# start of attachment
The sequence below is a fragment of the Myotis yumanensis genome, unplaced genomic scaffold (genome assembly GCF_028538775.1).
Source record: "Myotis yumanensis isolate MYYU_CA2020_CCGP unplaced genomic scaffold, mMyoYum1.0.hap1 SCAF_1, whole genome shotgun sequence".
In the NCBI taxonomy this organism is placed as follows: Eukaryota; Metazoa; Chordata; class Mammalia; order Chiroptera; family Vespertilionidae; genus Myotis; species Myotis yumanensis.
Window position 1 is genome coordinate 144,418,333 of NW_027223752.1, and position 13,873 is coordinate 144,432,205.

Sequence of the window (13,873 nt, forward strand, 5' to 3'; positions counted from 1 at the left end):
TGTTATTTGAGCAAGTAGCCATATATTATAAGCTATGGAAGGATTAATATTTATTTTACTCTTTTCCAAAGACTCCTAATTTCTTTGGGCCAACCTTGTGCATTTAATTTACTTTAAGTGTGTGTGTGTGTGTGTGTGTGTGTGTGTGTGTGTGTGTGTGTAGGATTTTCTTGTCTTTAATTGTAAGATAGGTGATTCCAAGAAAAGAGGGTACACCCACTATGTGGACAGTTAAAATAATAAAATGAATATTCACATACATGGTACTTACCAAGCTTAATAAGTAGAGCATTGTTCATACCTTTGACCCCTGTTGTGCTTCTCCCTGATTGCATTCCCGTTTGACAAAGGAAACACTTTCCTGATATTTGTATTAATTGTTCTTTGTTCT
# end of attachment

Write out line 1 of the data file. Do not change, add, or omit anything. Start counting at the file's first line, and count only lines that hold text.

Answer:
The sequence below is a fragment of the Myotis yumanensis genome, unplaced genomic scaffold (genome assembly GCF_028538775.1).